This plague patient is displaying a swollen, ruptured inguinal lymph node, or buboe.
Centers for Disease Control and Prevention<p>Still, hundreds of people develop bubonic plague every year. In the U.S., a handful of cases occur annually, particularly in New Mexico, Arizona and Colorado, <a href="https://www.cdc.gov/plague/faq/index.html" target="_blank">where habitats allow the bacteria to spread more easily among wild rodent populations</a>. But these cases are very rare, mainly because you need to be in close contact with rodents in order to get infected. And though plague can spread from human to human, this <a href="https://www.healthline.com/health-news/seriously-dont-worry-about-the-plague#Heres-how-the-plague-spreads" target="_blank">only occurs with pneumonic plague</a>, and transmission is also rare.</p>
A new swine flu in China<p>Last week, researchers in China also reported another public health concern: a new virus that has "all the essential hallmarks" of a pandemic virus.<br></p><p>In a paper published in the <a href="https://www.pnas.org/content/early/2020/06/23/1921186117" target="_blank">Proceedings of the National Academy of Sciences</a>, researchers say the virus was discovered in pigs in China, and it descended from the H1N1 virus, commonly called "swine flu." That virus was able to transmit from human to human, and it killed an estimated 151,700 to 575,400 people worldwide from 2009 to 2010, according to the Centers for Disease Control and Prevention.</p>There's no evidence showing that the new virus can spread from person to person. But the researchers did find that 10 percent of swine workers had been infected by the virus, called G4 reassortant EA H1N1. This level of infectivity raises concerns, because it "greatly enhances the opportunity for virus adaptation in humans and raises concerns for the possible generation of pandemic viruses," the researchers wrote.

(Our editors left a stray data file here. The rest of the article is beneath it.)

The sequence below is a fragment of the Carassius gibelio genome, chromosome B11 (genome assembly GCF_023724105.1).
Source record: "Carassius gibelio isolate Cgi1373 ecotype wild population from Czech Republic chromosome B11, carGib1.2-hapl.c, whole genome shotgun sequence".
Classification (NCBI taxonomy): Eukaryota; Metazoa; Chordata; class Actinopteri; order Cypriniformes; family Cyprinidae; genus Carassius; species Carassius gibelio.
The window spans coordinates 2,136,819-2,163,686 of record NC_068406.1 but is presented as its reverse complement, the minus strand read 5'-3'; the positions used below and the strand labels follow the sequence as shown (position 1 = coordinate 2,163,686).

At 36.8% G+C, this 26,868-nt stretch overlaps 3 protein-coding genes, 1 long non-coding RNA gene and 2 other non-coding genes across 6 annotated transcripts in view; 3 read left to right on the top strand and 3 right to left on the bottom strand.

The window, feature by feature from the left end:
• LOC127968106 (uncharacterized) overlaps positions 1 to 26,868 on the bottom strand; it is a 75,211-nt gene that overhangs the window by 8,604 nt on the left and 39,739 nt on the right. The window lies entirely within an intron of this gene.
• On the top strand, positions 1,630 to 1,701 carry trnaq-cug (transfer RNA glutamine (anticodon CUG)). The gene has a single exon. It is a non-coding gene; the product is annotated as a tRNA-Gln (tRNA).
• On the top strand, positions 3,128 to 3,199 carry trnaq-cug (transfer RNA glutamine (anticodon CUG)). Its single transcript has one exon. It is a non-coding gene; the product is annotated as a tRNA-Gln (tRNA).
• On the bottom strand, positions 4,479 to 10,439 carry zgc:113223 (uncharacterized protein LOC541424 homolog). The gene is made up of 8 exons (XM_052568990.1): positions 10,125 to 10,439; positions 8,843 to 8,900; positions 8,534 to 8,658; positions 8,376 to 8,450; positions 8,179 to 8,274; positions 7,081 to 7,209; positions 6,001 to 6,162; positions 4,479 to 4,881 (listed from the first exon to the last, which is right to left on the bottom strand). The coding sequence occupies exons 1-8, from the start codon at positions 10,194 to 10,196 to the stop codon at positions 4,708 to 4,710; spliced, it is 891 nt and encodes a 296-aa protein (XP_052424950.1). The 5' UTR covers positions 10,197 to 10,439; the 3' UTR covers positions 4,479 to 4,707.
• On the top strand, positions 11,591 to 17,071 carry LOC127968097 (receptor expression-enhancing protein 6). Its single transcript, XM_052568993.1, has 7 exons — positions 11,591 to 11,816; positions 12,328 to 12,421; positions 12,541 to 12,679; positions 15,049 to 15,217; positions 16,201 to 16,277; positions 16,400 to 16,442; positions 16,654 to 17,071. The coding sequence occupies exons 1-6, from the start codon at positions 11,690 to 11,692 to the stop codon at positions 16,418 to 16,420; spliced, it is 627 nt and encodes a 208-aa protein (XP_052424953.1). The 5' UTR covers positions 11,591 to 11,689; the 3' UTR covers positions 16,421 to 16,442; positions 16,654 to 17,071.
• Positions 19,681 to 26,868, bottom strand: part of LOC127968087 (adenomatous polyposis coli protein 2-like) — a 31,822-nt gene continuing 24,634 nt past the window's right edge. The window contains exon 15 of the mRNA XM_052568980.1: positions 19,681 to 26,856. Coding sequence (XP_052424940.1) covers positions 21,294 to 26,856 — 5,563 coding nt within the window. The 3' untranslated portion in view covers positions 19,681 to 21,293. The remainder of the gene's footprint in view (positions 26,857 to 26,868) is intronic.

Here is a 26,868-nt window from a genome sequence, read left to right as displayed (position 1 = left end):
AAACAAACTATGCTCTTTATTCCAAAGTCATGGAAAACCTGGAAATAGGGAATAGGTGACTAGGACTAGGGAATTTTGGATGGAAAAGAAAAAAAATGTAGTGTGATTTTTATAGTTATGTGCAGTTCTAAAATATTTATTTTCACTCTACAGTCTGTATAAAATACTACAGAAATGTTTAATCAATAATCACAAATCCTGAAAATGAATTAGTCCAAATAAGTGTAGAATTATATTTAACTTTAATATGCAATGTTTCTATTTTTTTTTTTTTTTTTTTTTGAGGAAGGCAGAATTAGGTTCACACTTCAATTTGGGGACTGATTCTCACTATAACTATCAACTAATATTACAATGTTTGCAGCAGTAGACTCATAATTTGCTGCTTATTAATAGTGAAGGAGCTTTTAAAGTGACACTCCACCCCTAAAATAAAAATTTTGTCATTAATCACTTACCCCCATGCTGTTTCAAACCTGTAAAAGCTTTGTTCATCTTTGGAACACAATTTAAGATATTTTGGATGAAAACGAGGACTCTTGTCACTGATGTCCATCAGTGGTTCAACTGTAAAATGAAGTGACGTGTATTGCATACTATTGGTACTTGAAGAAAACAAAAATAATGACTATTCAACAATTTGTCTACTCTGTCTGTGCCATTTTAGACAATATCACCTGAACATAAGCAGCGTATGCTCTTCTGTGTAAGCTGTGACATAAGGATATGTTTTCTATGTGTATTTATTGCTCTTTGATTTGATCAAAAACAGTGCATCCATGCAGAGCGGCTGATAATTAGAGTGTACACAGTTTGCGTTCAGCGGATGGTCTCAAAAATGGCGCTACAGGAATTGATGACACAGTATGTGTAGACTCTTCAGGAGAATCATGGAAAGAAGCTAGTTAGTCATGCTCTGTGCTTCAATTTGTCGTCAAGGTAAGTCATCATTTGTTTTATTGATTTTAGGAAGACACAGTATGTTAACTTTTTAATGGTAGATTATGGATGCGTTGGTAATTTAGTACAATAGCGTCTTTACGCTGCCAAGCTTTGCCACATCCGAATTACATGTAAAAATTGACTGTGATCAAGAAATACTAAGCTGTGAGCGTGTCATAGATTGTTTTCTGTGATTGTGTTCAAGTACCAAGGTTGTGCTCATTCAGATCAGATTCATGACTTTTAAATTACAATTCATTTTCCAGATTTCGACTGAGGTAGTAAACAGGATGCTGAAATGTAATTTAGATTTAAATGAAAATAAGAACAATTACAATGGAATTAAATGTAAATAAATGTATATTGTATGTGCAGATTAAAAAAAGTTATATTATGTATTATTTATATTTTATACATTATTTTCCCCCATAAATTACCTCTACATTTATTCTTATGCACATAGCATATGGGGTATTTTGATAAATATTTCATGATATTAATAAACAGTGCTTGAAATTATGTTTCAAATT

The word "learning" opens up space for more people, places, and ideas.
- The terms 'education' and 'learning' are often used interchangeably, but there is a cultural connotation to the former that can be limiting. Education naturally links to schooling, which is only one form of learning.
- Gregg Behr, founder and co-chair of Remake Learning, believes that this small word shift opens up the possibilities in terms of how and where learning can happen. It also becomes a more inclusive practice, welcoming in a larger, more diverse group of thinkers.
- Post-COVID, the way we think about what learning looks like will inevitably change, so it's crucial to adjust and begin building the necessary support systems today.
Scientists uncovered the secrets of what drove some of the world's last remaining woolly mammoths to extinction.
Every summer, children on the Alaskan island of St Paul cool down in Lake Hill, a crater lake in an extinct volcano – unaware of the mysteries that lie beneath.
The coronavirus pandemic has brought out the perception of selfishness among many.
- Selfish behavior has been analyzed by philosophers and psychologists for centuries.
- New research shows people may be wired for altruistic behavior and get more benefits from it.
- Times of crisis tend to increase self-centered acts.